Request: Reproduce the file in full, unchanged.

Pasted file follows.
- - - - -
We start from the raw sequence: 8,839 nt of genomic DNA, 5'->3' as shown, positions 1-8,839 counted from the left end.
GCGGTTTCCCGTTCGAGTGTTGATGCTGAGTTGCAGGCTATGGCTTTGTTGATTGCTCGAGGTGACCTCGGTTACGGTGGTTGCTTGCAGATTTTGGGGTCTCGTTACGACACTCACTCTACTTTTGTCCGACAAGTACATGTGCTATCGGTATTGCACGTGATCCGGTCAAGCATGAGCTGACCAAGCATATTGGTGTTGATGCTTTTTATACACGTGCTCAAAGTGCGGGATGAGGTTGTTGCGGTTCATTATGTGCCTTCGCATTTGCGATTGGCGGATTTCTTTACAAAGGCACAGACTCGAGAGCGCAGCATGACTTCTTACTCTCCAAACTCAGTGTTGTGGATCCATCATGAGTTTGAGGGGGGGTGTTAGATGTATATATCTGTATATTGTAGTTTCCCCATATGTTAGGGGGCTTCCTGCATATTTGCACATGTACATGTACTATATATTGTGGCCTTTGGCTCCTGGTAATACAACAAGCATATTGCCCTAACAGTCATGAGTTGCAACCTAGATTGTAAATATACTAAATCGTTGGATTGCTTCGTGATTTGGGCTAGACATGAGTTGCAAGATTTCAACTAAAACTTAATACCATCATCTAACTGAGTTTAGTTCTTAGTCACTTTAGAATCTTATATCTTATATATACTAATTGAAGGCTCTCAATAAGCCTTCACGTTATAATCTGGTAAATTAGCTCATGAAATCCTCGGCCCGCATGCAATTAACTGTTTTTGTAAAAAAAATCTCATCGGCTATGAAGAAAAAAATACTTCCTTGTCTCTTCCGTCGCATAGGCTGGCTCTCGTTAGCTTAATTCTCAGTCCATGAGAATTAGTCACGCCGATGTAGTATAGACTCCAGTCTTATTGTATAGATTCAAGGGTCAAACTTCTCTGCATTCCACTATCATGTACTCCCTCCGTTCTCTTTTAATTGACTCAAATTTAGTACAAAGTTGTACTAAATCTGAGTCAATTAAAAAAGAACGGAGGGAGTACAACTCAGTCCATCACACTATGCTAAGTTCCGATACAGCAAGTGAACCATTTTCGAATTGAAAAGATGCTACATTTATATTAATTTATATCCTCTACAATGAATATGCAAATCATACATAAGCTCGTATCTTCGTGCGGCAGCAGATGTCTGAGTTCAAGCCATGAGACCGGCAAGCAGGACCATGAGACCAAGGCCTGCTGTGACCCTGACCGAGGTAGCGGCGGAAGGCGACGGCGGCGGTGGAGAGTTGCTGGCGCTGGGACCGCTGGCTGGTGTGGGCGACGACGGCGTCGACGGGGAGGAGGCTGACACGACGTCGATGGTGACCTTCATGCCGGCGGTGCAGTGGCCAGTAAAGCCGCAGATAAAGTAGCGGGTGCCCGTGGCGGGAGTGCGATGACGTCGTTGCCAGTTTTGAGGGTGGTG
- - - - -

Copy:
We start from the raw sequence: 8,839 nt of genomic DNA, 5'->3' as shown, positions 1-8,839 counted from the left end.
GCGGTTTCCCGTTCGAGTGTTGATGCTGAGTTGCAGGCTATGGCTTTGTTGATTGCTCGAGGTGACCTCGGTTACGGTGGTTGCTTGCAGATTTTGGGGTCTCGTTACGACACTCACTCTACTTTTGTCCGACAAGTACATGTGCTATCGGTATTGCACGTGATCCGGTCAAGCATGAGCTGACCAAGCATATTGGTGTTGATGCTTTTTATACACGTGCTCAAAGTGCGGGATGAGGTTGTTGCGGTTCATTATGTGCCTTCGCATTTGCGATTGGCGGATTTCTTTACAAAGGCACAGACTCGAGAGCGCAGCATGACTTCTTACTCTCCAAACTCAGTGTTGTGGATCCATCATGAGTTTGAGGGGGGGTGTTAGATGTATATATCTGTATATTGTAGTTTCCCCATATGTTAGGGGGCTTCCTGCATATTTGCACATGTACATGTACTATATATTGTGGCCTTTGGCTCCTGGTAATACAACAAGCATATTGCCCTAACAGTCATGAGTTGCAACCTAGATTGTAAATATACTAAATCGTTGGATTGCTTCGTGATTTGGGCTAGACATGAGTTGCAAGATTTCAACTAAAACTTAATACCATCATCTAACTGAGTTTAGTTCTTAGTCACTTTAGAATCTTATATCTTATATATACTAATTGAAGGCTCTCAATAAGCCTTCACGTTATAATCTGGTAAATTAGCTCATGAAATCCTCGGCCCGCATGCAATTAACTGTTTTTGTAAAAAAAATCTCATCGGCTATGAAGAAAAAAATACTTCCTTGTCTCTTCCGTCGCATAGGCTGGCTCTCGTTAGCTTAATTCTCAGTCCATGAGAATTAGTCACGCCGATGTAGTATAGACTCCAGTCTTATTGTATAGATTCAAGGGTCAAACTTCTCTGCATTCCACTATCATGTACTCCCTCCGTTCTCTTTTAATTGACTCAAATTTAGTACAAAGTTGTACTAAATCTGAGTCAATTAAAAAAGAACGGAGGGAGTACAACTCAGTCCATCACACTATGCTAAGTTCCGATACAGCAAGTGAACCATTTTCGAATTGAAAAGATGCTACATTTATATTAATTTATATCCTCTACAATGAATATGCAAATCATACATAAGCTCGTATCTTCGTGCGGCAGCAGATGTCTGAGTTCAAGCCATGAGACCGGCAAGCAGGACCATGAGACCAAGGCCTGCTGTGACCCTGACCGAGGTAGCGGCGGAAGGCGACGGCGGCGGTGGAGAGTTGCTGGCGCTGGGACCGCTGGCTGGTGTGGGCGACGACGGCGTCGACGGGGAGGAGGCTGACACGACGTCGATGGTGACCTTCATGCCGGCGGTGCAGTGGCCAGTAAAGCCGCAGATAAAGTAGCGGGTGCCCGTGGCGGGAGTGCGATGACGTCGTTGCCAGTTTTGAGGGTGGTG